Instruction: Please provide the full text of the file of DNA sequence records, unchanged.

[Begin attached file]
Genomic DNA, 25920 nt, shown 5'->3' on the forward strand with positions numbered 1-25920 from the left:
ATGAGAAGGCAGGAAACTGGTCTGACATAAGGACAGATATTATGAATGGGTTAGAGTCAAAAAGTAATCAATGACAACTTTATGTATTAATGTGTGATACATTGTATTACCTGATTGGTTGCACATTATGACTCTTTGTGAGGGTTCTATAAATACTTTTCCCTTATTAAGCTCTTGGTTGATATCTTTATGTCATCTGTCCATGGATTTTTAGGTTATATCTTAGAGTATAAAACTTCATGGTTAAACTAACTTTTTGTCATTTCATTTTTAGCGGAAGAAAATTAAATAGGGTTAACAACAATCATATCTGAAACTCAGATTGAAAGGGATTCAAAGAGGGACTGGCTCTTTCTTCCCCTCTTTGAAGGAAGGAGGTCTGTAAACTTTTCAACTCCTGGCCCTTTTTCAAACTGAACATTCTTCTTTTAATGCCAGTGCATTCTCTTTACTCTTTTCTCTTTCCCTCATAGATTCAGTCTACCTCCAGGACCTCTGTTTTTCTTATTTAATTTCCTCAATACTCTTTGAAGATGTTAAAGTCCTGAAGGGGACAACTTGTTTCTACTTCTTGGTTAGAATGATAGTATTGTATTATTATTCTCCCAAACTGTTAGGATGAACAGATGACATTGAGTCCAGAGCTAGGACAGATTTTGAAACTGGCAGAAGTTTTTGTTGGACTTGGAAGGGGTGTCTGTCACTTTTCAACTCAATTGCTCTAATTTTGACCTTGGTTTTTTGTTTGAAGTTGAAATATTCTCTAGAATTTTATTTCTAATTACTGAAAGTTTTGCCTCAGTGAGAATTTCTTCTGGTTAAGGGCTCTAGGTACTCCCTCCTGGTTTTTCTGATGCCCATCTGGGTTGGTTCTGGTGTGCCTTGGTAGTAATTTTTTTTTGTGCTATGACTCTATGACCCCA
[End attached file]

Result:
Genomic DNA, 25920 nt, shown 5'->3' on the forward strand with positions numbered 1-25920 from the left:
ATGAGAAGGCAGGAAACTGGTCTGACATAAGGACAGATATTATGAATGGGTTAGAGTCAAAAAGTAATCAATGACAACTTTATGTATTAATGTGTGATACATTGTATTACCTGATTGGTTGCACATTATGACTCTTTGTGAGGGTTCTATAAATACTTTTCCCTTATTAAGCTCTTGGTTGATATCTTTATGTCATCTGTCCATGGATTTTTAGGTTATATCTTAGAGTATAAAACTTCATGGTTAAACTAACTTTTTGTCATTTCATTTTTAGCGGAAGAAAATTAAATAGGGTTAACAACAATCATATCTGAAACTCAGATTGAAAGGGATTCAAAGAGGGACTGGCTCTTTCTTCCCCTCTTTGAAGGAAGGAGGTCTGTAAACTTTTCAACTCCTGGCCCTTTTTCAAACTGAACATTCTTCTTTTAATGCCAGTGCATTCTCTTTACTCTTTTCTCTTTCCCTCATAGATTCAGTCTACCTCCAGGACCTCTGTTTTTCTTATTTAATTTCCTCAATACTCTTTGAAGATGTTAAAGTCCTGAAGGGGACAACTTGTTTCTACTTCTTGGTTAGAATGATAGTATTGTATTATTATTCTCCCAAACTGTTAGGATGAACAGATGACATTGAGTCCAGAGCTAGGACAGATTTTGAAACTGGCAGAAGTTTTTGTTGGACTTGGAAGGGGTGTCTGTCACTTTTCAACTCAATTGCTCTAATTTTGACCTTGGTTTTTTGTTTGAAGTTGAAATATTCTCTAGAATTTTATTTCTAATTACTGAAAGTTTTGCCTCAGTGAGAATTTCTTCTGGTTAAGGGCTCTAGGTACTCCCTCCTGGTTTTTCTGATGCCCATCTGGGTTGGTTCTGGTGTGCCTTGGTAGTAATTTTTTTTTGTGCTATGACTCTATGACCCCA